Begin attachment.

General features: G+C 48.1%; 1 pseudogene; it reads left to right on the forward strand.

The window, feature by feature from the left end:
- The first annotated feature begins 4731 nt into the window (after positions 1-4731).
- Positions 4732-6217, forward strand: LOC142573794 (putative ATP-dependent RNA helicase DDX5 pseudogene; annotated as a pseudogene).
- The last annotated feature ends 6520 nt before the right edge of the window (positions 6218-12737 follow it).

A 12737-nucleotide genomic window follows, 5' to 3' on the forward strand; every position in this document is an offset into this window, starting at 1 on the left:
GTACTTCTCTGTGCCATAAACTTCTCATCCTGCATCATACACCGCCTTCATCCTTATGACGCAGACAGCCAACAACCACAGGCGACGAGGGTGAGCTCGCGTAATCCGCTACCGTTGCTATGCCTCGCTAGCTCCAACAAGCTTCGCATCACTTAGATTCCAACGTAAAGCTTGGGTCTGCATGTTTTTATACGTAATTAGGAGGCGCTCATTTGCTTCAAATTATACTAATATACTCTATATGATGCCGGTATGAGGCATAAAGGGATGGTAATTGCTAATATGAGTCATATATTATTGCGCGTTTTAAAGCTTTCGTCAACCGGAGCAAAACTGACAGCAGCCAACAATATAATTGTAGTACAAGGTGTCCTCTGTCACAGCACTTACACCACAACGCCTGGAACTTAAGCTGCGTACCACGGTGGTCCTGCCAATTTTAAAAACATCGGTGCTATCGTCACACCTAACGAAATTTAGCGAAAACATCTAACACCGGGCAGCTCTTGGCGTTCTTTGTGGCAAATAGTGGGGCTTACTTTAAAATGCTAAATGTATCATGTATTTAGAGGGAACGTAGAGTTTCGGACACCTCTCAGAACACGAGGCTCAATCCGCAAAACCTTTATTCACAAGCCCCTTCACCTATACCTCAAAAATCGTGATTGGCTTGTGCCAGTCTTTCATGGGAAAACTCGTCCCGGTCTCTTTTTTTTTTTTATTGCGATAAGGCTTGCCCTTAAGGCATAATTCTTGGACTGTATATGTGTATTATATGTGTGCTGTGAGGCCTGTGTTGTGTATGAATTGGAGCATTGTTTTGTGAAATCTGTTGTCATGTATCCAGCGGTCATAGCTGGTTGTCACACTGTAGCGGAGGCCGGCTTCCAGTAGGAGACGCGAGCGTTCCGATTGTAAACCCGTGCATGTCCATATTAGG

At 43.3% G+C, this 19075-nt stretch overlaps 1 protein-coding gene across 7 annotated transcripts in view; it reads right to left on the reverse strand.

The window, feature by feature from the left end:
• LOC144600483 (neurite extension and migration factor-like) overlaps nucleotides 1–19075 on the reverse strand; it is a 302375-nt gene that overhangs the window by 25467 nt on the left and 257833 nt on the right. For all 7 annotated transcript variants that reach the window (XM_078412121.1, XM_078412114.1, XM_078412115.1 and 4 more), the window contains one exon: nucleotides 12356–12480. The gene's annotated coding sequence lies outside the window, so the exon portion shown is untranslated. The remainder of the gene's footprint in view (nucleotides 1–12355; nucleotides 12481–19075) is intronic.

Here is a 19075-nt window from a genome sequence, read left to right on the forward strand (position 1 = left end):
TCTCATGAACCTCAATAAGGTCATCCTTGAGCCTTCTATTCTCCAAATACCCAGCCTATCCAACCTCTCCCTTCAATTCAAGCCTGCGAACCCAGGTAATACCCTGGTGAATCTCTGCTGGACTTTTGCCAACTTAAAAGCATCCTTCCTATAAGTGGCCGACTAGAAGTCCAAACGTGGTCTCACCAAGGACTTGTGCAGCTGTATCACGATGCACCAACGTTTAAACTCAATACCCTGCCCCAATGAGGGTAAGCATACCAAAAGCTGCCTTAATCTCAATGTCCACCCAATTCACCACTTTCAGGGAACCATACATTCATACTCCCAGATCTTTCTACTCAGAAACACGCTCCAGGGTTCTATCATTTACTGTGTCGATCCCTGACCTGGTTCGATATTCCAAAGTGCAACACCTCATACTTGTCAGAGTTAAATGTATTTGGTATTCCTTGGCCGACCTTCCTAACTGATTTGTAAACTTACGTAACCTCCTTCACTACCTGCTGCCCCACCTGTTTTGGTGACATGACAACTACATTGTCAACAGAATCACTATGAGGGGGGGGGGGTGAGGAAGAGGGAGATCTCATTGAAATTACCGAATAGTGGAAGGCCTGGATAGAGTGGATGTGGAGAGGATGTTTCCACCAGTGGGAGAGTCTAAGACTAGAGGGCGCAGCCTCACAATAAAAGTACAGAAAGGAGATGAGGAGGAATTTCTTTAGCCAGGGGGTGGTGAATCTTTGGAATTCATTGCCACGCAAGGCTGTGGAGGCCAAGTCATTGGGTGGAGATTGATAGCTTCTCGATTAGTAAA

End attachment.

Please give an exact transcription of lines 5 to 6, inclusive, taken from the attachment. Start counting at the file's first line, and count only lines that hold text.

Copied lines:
- The last annotated feature ends 6520 nt before the right edge of the window (positions 6218-12737 follow it).

A 12737-nucleotide genomic window follows, 5' to 3' on the forward strand; every position in this document is an offset into this window, starting at 1 on the left: